If you see a group of people in yellow hats, green shirts and khaki pants this week, you are probably in Augusta at the Masters.
Those more than 350 nattily attired individuals are from around the country working as volunteer gallery guards at America’s most prestigious golf tournament. It’s a seven-day gig, working most days from sunup to sundown, where they provide transportation to get to Augusta, and there is no pay. The cap and shirts are free, but they have to come up with their own khakis.
The job description is fairly simple. They control crowds, usher people across walkways and answer questions. Even though there is no pay, there are benefits. They get to see the golfers up close and personal between the ropes, and as a volunteer they have the opportunity to play the famed Augusta National Golf Club course on “appreciation day.” That comes in May prior to the course closing for the summer.
Macon radiologist Reg Osbon, a native of Augusta, has a long history as a volunteer at the Masters, dating back to his days in high school in the early 1970s when he was a press runner for three years. He would deliver press releases to the media, and in that role, he also had the chance on occasion to introduce the golfers to the press after they finished their rounds.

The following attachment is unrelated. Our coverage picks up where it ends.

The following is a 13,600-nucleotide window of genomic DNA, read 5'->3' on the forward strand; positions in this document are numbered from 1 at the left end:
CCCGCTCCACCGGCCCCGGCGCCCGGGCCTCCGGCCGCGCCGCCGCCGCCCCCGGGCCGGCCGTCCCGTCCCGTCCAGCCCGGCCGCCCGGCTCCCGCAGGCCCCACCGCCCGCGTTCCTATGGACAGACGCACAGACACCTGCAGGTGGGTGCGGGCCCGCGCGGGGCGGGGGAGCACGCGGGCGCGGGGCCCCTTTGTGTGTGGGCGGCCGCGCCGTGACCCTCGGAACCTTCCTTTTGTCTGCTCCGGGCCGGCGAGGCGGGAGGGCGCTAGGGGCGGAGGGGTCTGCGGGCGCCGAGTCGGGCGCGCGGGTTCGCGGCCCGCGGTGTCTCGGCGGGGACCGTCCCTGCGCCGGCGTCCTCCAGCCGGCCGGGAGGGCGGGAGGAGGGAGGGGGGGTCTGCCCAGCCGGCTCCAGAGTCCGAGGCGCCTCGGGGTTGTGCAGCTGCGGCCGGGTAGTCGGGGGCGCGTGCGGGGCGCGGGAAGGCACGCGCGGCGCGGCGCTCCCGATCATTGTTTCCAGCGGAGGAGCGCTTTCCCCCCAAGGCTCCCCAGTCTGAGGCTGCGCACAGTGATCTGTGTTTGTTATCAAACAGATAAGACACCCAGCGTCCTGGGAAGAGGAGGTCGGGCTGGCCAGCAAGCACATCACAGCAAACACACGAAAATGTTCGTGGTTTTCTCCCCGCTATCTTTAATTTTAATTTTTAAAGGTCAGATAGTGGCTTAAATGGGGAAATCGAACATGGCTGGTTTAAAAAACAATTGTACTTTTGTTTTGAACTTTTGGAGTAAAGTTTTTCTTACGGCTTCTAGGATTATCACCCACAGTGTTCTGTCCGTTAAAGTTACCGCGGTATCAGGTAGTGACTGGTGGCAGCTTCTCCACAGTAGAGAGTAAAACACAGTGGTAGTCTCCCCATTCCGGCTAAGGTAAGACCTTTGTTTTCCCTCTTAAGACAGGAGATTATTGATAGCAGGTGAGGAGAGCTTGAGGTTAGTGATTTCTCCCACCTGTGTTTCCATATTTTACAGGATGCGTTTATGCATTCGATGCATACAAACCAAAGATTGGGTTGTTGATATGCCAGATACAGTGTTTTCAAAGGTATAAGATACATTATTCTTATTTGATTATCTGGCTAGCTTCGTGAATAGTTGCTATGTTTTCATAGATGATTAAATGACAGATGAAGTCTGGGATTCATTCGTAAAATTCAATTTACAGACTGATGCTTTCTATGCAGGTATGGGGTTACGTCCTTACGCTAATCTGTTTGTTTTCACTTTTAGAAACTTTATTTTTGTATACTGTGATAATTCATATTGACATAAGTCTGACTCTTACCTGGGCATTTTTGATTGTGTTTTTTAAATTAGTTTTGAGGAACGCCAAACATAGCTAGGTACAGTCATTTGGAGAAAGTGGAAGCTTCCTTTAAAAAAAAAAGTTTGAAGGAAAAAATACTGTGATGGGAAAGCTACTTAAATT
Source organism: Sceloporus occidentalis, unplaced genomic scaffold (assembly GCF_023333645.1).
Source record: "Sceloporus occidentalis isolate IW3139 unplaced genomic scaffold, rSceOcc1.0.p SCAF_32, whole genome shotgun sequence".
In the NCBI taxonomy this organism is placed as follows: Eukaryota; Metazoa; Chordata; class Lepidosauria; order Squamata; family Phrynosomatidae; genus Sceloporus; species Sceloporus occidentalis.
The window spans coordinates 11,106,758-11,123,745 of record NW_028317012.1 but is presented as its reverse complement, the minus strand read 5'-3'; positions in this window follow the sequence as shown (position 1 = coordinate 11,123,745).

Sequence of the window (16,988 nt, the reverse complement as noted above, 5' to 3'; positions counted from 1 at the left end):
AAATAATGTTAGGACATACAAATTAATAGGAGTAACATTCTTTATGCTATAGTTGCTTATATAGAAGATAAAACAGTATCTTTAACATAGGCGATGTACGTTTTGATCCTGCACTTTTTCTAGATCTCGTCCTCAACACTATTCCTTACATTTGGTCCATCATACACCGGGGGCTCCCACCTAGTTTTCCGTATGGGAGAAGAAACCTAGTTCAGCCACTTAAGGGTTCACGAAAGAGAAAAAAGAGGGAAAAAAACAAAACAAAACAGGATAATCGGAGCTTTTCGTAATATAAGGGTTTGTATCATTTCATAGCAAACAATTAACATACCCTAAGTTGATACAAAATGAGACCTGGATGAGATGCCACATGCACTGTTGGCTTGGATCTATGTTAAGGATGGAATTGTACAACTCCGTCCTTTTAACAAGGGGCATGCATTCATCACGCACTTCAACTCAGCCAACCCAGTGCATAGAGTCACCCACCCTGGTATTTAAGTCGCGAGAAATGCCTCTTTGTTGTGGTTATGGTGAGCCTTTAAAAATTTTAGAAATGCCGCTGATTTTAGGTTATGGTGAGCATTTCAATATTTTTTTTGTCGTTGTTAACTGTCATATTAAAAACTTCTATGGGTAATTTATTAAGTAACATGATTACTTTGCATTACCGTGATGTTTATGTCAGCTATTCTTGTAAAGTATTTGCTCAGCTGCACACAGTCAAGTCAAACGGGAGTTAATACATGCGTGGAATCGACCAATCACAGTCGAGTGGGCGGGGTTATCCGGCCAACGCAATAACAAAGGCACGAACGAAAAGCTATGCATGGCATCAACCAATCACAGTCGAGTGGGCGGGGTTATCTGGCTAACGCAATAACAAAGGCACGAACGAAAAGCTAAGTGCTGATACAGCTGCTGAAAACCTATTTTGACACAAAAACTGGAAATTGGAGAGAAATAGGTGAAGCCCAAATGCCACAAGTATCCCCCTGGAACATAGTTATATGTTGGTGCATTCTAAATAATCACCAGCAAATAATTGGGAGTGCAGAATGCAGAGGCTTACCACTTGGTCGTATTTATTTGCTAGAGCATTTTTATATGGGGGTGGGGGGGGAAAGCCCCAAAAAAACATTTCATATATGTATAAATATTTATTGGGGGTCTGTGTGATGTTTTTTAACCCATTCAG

After he moved to Macon, he again volunteered as a gallery guard and was assigned to the 14th hole. He worked there from 1993 until 2007 when he moved to scoring, which is where he continues to work today. He says the best part of the job is the opportunity to meet so many nice people.
It is not that easy to become a volunteer at the Masters. According to an Augusta National official, the best way is to be recommended by someone who has been a volunteer and is stepping down, and you could potentially take their position. But even that doesn’t guarantee you of getting the spot.
There are some 700 total volunteers who work the Masters each year, and it is my understanding that once you land a spot, you are allowed to return annually as long as you are healthy and able to do the job.
There have been individuals who have volunteered at the Masters for more than a half century. Lee Neel, a real estate executive in Augusta, worked as a volunteer from 1963 until 2013. He was one of the people in a blue blazer with an armband as he held a supervisory position while working through the years at various times at the fifth, 15th and 17th holes.
He estimates that he took advantage of “appreciation day” and played the Augusta National between 30 and 40 times. His biggest thrill at the Masters came when he met tournament founders Bobby Jones and Clifford Roberts.
Volunteers at the Masters come from all type of professions. In addition to doctors and real estate professionals, you will also find teachers, lawyers and businessmen, and I am familiar with one retired Army lieutenant general who works the event.
Contact Bobby Pope at email@example.com